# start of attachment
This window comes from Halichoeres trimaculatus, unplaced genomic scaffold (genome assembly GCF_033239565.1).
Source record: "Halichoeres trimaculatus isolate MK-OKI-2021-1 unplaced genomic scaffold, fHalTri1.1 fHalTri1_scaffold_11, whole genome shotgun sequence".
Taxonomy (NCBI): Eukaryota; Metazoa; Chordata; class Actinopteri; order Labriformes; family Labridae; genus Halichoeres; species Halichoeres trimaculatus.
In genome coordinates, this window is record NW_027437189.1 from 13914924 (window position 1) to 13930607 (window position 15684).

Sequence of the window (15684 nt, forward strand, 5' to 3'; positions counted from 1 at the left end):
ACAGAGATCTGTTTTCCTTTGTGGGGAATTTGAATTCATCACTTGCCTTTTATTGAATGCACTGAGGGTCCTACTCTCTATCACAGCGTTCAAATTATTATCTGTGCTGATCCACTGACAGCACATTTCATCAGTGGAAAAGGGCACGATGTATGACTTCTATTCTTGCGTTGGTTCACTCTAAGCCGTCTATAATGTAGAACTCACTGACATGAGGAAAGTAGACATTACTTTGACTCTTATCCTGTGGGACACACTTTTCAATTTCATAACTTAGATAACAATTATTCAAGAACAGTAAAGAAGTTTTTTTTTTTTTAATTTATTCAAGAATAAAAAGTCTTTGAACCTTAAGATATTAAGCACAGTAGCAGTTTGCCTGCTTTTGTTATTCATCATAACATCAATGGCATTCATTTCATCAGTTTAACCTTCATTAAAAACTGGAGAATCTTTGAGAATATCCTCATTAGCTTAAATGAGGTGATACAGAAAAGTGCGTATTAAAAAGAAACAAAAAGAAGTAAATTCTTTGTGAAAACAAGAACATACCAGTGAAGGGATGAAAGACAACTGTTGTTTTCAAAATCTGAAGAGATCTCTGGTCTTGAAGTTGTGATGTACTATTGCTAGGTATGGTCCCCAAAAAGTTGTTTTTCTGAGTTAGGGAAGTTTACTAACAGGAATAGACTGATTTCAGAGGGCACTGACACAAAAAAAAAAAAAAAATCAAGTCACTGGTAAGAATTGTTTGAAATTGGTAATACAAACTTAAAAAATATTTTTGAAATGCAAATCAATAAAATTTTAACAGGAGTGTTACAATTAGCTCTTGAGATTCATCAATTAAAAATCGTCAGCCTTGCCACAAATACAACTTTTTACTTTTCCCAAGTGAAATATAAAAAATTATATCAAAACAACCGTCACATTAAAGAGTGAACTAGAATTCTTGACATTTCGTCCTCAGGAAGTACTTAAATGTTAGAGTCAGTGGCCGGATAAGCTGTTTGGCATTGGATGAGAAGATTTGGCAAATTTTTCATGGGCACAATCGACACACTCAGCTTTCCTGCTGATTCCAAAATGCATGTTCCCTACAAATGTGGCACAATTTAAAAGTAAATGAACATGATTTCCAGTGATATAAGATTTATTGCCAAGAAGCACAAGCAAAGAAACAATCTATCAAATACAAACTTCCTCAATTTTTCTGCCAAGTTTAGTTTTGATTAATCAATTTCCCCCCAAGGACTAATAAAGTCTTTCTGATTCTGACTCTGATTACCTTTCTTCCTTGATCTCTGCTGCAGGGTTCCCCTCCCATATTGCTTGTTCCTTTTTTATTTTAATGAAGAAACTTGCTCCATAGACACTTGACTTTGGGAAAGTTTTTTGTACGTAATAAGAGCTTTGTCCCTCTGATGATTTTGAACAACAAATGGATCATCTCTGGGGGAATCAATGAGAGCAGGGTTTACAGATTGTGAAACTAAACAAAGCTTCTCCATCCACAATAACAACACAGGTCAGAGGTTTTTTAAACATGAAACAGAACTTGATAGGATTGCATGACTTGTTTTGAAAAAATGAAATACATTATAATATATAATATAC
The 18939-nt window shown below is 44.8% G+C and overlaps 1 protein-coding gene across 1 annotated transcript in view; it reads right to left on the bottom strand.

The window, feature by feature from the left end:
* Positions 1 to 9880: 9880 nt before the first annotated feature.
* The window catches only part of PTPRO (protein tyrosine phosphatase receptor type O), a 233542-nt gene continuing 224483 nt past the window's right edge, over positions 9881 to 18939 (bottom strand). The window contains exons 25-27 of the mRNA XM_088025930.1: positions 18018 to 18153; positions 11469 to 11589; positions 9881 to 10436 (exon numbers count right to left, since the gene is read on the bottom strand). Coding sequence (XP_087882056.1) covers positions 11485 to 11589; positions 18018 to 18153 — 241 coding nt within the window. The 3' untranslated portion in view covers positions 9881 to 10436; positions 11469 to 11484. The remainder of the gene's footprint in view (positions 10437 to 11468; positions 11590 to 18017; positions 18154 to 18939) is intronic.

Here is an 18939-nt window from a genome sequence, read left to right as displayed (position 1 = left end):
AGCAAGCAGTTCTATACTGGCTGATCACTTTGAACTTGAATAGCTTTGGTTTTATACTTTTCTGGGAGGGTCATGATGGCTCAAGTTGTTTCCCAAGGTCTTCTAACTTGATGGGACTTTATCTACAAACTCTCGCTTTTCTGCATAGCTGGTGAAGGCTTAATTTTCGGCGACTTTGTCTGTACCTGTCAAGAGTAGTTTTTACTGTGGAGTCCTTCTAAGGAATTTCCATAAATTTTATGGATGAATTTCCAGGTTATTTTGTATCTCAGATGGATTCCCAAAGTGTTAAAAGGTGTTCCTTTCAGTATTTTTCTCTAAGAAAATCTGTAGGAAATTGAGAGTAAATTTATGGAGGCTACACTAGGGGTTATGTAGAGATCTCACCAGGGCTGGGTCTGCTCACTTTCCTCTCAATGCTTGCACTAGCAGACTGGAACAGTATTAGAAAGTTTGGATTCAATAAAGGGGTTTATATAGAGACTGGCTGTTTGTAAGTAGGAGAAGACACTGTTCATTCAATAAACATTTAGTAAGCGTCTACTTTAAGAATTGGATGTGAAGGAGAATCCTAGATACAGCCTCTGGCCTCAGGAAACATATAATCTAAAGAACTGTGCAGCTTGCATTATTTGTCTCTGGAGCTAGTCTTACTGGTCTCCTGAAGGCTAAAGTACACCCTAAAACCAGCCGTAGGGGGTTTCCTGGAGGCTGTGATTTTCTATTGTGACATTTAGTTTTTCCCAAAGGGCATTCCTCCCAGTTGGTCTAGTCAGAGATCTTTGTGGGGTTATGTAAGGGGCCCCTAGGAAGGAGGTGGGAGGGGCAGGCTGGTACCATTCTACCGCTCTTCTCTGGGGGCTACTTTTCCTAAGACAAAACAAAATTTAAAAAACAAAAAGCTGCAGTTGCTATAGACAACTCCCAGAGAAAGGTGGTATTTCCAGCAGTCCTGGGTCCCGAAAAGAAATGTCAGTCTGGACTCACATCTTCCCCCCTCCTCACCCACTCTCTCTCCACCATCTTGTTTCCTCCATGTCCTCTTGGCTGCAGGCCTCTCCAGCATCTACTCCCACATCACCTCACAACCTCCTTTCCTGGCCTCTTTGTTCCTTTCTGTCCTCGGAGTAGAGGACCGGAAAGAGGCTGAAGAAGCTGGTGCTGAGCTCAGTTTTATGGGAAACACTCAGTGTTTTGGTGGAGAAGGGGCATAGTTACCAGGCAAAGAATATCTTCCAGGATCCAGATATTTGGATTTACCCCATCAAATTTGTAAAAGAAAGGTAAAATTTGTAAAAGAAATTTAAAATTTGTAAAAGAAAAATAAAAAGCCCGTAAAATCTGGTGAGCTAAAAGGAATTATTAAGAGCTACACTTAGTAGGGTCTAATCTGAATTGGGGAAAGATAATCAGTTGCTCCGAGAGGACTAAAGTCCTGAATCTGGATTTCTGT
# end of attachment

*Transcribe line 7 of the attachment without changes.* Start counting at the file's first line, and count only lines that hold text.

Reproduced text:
The 18939-nt window shown below is 44.8% G+C and overlaps 1 protein-coding gene across 1 annotated transcript in view; it reads right to left on the bottom strand.